Ever tried a peanut-butter-and-banana sandwich? Elvis Presley did. He loved them. And despite the odd-sounding name and lack of substantial nutrition, they’re really not that bad.
Elvis & Nixon (3 stars) is the peanut-butter-and-banana sandwich of 2016 cinema. It’s slight and a bit undercooked (if you want the sandwich fried, like Elvis did), but it’s nevertheless an interesting and enjoyable snack while we wait for something more delicious to come along.
The film, directed by relative newcomer Liza Johnson, tells a semi-fictionalized story of the real meeting between the most powerful man in the world and the most powerful man in American rock & roll. It’s December 1970, the hippie drug culture is in full swing, and Presley is not pleased. In fact, he’s so upset with the direction America is taking that he longs to go undercover as a “federal agent at large” in an attempt to battle drugs, alcohol and the counterculture that supplanted his reign with that of the Beatles. Oh, and he also wants a badge.
The Prez shakes hands with the King: Hollywood version
To get said badge, he shows up at the gate of the White House with a letter for President Nixon. After some behind-the-scenes wrangling, the meeting is arranged, and the rest, as they say, is history, albeit undocumented history, as no one really knows what went down in that meeting. But that’s where writers Joey and Hanala Sagal and Cary Elwes step in, creating a captivating and probably fairly accurate account of that surreal encounter.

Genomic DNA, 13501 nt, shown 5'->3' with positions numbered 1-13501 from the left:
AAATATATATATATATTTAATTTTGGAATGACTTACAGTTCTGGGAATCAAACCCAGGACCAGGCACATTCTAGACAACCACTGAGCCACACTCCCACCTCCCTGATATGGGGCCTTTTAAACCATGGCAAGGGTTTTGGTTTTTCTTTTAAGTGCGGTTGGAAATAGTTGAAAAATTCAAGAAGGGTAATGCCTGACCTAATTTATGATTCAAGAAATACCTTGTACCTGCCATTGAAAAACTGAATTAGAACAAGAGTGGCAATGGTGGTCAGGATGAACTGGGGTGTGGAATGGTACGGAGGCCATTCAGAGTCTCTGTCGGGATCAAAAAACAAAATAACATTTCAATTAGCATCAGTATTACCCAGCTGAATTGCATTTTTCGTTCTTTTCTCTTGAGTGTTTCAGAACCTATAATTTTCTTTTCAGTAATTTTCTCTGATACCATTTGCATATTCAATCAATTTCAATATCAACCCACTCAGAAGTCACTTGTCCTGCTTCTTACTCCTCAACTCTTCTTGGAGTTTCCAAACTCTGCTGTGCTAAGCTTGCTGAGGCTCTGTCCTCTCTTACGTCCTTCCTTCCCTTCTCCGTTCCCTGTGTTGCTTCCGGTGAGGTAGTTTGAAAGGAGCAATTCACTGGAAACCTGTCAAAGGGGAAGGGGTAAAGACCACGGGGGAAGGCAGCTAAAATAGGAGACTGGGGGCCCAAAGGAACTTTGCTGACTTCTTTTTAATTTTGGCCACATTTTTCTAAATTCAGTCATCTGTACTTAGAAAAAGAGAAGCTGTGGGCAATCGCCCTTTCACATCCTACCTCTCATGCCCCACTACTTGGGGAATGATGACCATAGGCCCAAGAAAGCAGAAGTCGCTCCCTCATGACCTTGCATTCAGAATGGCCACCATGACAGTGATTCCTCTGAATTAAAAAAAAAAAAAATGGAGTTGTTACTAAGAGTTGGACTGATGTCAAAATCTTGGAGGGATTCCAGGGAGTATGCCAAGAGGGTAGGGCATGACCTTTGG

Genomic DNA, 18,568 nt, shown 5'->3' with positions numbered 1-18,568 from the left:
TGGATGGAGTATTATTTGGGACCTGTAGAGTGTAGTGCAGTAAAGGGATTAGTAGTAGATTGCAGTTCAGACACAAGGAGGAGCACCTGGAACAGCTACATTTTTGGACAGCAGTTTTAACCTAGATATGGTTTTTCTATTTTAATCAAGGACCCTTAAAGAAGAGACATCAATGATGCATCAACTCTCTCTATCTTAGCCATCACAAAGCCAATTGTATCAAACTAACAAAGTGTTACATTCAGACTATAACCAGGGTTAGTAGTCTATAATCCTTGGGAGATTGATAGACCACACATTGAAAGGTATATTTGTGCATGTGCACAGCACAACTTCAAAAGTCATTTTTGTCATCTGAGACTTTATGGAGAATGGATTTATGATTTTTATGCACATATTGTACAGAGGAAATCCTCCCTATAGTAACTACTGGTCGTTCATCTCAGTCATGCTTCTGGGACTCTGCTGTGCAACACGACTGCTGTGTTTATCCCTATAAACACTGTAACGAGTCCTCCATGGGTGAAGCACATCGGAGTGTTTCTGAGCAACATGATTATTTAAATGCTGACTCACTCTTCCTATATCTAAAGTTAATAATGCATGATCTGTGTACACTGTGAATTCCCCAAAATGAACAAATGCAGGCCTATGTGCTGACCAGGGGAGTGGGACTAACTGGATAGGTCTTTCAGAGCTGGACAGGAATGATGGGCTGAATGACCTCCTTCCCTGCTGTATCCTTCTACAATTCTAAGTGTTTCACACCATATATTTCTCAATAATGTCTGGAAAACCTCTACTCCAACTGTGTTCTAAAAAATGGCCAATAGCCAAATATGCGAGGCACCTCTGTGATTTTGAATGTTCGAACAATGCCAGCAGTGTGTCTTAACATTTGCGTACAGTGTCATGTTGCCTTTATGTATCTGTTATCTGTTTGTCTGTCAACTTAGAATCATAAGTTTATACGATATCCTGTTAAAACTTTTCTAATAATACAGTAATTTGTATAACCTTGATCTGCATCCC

The film might have focused just on the meeting, à la My Dinner With Andre, but instead it pads its still-brief runtime of 86 minutes with West Wing minutiae and a subplot involving Presley confidante Jerry Schilling (Alex Pettyfer). While some of that works, most of it takes attention away from what we’ve all come to see: Michael Shannon as Presley and Kevin Spacey as Nixon. And they both are up to the task.
Eschewing comedic impersonations, the two accomplished actors balance imitation with mature re-creation while still producing some very funny moments. By understanding that they had to bring the two icons to life without making fun of them, they allow Elvis & Nixon to rise above its TV-movie feel and become an enjoyable if pedestrian dramedy. Spacey is better suited to Nixon than Shannon is to Presley, but this is nevertheless Shannon’s movie. The script focuses more heavily on his character, and thanks to a surprisingly delicate performance, the actor is able to expose a rather sad, delusional and realistic King instead of a caricature.
There’s not a single Presley song in the film, perhaps due to the producers’ failure to secure the rights. But there’s still plenty of Presley’s spirit, and watching that spirit interact with the crusty Nixon is an odd and amusing pleasure, albeit a slight one.